Sunday , March 7 2021

19 – How does an antibody drug work and when is it useful?

The federal government has bought a new antibody-based drug Covid-19 for Germany. According to the Ministry of Health, these are preparations from the American companies Regeneron and Eli Lilly, which will initially be used in university hospitals. How do these media work and when are they useful? We answer the most important questions.

What are antibodies

Antibodies are proteins, that is, proteins, that arise as part of the body’s immune response. In other words, if you become infected with a pathogen (e.g. a virus), the body’s defense system activates and produces defense molecules directed against the characteristic structures of that pathogen: antibodies. They occur in large quantities during the course of the infection and are able to bind the pathogen, neutralize it, and make it harmless. After infection, the body “remembers” the appearance of the pathogen so that it can react more quickly in the event of a second infection.
In the case of a Sars-CoV-2 infection, antibodies can be detected about two weeks after infection, in case of illness, approximately one week after the onset of symptoms. According to new findings published in the journal Science, another type of antibody can be detected in the blood of people who have recovered for another six to eight months.
In addition to the formation of antibodies, there are other parts of the immune response that help fight the pathogen. Other types of immune system cells are involved.

What are monoclonal antibodies?

“Monoclonal” means that all antibodies come from a cell clone, that is, they are the same. They are made in the laboratory and are targeted very specifically against a characteristic trait of the pathogen, such as part of the “ear” protein that Sars-CoV-2 uses to penetrate certain cells in the body. In contrast, patients recovered from Covid-19 have a mixture of different antibodies against parts of the virus in their blood; there is talk of polyclonal antibodies. Each type of antibody is targeted against a particular feature of the virus, so it can bind to different sites.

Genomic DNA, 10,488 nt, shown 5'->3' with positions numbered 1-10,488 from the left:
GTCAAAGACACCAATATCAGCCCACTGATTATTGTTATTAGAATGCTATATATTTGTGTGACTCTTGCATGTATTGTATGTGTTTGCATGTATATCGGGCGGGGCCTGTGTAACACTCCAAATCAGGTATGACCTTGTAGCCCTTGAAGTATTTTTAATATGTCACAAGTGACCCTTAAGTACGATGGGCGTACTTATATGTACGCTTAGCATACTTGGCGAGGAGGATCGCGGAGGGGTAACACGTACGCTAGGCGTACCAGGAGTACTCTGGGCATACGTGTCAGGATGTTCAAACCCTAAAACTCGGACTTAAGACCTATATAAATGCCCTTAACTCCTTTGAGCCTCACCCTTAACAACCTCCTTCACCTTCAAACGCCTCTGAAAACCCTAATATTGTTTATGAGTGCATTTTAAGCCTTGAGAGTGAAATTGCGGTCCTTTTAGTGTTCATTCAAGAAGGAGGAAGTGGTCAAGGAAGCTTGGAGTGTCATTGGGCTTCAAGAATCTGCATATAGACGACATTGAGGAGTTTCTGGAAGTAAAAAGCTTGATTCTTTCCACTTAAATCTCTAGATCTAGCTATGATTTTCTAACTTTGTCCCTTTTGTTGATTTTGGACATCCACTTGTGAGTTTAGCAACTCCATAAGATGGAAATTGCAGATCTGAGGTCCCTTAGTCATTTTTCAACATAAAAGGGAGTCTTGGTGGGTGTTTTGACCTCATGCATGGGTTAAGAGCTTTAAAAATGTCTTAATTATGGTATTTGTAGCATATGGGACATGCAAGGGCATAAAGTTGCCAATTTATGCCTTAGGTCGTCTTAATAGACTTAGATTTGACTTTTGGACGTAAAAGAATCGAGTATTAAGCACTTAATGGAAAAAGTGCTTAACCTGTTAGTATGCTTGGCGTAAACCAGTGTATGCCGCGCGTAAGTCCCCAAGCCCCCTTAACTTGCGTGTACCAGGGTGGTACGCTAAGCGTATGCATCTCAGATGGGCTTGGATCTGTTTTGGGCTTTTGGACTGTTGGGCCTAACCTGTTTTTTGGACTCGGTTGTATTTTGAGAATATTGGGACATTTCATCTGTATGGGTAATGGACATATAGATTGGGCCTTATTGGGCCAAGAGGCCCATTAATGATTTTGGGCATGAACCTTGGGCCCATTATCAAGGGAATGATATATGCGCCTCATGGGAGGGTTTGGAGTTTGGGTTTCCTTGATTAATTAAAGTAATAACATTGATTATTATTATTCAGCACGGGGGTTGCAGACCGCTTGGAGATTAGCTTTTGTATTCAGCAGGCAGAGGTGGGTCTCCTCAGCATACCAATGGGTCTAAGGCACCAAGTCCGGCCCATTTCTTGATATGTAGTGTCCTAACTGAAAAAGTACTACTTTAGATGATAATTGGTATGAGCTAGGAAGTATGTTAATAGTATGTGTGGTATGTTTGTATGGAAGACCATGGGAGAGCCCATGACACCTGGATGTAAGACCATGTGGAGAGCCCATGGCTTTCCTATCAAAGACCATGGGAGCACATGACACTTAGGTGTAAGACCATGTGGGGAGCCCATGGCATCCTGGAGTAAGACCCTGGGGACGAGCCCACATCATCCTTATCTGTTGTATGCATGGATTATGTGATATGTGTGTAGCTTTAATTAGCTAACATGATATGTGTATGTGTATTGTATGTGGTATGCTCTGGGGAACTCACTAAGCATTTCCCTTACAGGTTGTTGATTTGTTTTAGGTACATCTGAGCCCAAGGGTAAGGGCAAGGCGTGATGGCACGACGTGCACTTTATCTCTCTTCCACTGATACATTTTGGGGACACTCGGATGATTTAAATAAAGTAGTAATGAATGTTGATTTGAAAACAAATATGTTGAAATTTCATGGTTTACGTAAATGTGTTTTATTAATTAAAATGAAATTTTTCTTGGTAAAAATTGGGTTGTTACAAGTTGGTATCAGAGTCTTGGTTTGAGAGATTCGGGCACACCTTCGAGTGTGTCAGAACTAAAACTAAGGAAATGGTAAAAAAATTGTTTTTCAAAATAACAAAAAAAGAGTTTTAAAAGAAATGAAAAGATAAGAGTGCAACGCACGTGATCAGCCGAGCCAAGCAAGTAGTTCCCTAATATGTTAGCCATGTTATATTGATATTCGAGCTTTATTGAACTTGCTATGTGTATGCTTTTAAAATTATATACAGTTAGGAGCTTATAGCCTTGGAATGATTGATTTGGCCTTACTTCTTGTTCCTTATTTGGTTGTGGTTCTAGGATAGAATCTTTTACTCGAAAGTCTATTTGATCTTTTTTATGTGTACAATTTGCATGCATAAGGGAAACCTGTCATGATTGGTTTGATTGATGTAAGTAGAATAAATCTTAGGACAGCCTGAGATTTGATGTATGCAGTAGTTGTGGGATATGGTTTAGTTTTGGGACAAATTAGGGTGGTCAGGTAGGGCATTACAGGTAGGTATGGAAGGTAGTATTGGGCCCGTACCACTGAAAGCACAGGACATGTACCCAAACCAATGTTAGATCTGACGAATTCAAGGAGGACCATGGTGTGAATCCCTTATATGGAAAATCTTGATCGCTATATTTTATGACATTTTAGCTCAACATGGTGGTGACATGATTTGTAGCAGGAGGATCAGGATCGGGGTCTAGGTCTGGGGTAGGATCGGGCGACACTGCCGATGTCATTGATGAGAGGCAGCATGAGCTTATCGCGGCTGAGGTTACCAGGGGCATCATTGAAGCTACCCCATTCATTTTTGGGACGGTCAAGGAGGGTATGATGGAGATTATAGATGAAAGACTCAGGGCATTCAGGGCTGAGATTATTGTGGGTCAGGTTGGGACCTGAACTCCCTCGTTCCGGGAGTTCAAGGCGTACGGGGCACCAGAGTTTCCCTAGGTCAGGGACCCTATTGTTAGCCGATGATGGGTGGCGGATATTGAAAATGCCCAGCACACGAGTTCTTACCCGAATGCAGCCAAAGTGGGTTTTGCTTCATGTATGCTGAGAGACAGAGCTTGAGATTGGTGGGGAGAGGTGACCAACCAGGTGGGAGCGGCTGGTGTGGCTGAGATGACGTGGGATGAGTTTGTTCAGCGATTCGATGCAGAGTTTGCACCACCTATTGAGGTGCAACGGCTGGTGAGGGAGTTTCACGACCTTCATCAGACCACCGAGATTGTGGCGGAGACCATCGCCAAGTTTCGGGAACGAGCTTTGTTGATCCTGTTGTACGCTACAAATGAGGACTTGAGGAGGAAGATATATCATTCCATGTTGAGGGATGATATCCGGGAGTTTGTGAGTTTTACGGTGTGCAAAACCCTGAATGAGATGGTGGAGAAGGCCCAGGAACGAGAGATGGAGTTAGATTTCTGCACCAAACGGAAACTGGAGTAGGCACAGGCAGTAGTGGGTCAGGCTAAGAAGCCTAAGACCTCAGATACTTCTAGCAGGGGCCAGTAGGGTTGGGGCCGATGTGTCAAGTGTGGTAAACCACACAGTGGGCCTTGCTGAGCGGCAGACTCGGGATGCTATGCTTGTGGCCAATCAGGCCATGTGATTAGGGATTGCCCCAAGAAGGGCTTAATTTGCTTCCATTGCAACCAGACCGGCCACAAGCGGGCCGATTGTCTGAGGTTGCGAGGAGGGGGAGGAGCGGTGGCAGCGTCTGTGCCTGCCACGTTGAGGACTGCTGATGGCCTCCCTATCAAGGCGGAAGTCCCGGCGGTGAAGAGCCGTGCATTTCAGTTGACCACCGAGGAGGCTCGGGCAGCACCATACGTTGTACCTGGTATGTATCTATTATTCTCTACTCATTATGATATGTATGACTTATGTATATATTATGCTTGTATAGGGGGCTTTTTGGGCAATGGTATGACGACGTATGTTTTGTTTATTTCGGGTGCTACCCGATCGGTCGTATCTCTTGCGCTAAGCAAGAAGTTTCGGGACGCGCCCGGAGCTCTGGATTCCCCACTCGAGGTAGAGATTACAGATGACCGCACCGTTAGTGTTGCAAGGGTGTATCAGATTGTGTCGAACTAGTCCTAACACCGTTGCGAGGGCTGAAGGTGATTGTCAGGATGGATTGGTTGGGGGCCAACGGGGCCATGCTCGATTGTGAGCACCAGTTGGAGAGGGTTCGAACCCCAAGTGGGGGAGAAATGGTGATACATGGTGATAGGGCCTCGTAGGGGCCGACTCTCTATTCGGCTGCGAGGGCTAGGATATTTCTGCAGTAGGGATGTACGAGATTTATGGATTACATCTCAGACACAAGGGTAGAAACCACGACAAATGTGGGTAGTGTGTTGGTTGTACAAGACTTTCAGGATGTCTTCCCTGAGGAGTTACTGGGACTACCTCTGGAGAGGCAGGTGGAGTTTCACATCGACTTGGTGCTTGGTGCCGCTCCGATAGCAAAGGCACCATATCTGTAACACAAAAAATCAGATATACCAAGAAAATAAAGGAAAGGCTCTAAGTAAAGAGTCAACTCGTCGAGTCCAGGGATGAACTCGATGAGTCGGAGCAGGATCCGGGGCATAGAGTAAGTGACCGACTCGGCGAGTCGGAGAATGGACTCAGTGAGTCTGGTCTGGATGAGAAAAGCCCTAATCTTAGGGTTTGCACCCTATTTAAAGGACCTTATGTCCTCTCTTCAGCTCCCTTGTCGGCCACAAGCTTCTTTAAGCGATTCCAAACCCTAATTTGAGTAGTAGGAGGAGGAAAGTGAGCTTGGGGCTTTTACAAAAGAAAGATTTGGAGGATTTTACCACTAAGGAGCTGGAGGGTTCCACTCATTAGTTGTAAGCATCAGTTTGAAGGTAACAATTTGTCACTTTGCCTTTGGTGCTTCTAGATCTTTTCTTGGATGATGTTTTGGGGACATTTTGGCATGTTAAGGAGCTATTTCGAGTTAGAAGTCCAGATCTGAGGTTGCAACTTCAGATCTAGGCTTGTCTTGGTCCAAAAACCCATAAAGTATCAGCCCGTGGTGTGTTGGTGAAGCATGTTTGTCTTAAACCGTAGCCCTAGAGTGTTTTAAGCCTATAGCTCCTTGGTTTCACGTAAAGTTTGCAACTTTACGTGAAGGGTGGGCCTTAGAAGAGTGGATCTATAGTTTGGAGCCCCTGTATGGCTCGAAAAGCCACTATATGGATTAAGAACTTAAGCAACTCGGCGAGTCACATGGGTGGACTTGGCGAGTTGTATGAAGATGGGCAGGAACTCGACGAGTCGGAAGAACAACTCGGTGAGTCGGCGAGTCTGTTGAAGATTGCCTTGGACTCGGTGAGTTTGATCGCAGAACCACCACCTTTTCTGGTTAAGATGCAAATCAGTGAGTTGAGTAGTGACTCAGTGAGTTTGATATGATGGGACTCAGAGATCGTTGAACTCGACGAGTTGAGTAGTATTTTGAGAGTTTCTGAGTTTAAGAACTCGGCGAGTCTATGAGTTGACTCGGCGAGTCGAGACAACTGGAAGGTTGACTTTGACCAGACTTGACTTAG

How are antibodies used as a medicine against Covid-19?

The principle is to give the body an advance in time: by giving antibodies, it skips the phase of the immune response in which the body is busy recognizing the characteristic structures of the virus and producing suitable antibodies itself. In connection with the crown pandemic, two US preparations are known, which received emergency approval there in November. They come from the companies Regeneron and Eli Lilly. The main difference: Eli Lilly’s drug contains one type of monoclonal antibody, while Regeneron’s drug contains a mixture of two monoclonal antibodies. The advantage of a mix is ​​that additional attack points increase the likelihood of effectiveness. Former US President Trump was treated, among other things, with the preparation of Regeneron, which at the time was not yet approved in the US.

What are the side effects?

In general, antibody therapies are well researched because they are also used to treat other diseases such as cancer and rheumatism. In a clinical study, people treated with the drug Regeneron did not experience an increase in the number of serious side effects compared to the control group. According to the U.S. Food and Drug Administration (FDA), Eli Lilly’s drug had serious side effects in two of the 850 cases examined. The following applies to both preparations: There is a risk of hypersensitivity reactions. In addition, there is not yet enough data to make a definitive statement on this issue. Some side effects may not be known yet.

Antibodies and antivirus mutations

Preparations with a mixture of different monoclonal antibodies can help prevent mutations from taking hold. If the virus multiplies, these variants emerge; most have no advantage or are even harmful to the pathogen and disappear again. In rare cases, a mutation or a combination of different mutations may have advantages for the virus, for example because it can spread more quickly, as is the case with virus variants first detected in Britain and South Africa. If the virus only faces a single very specific “weapon,” such as a type of monoclonal antibody, mutants that this antibody does not recognize will prevail. There is talk of selection pressure. Mixing different antibodies will reduce the chance of this happening.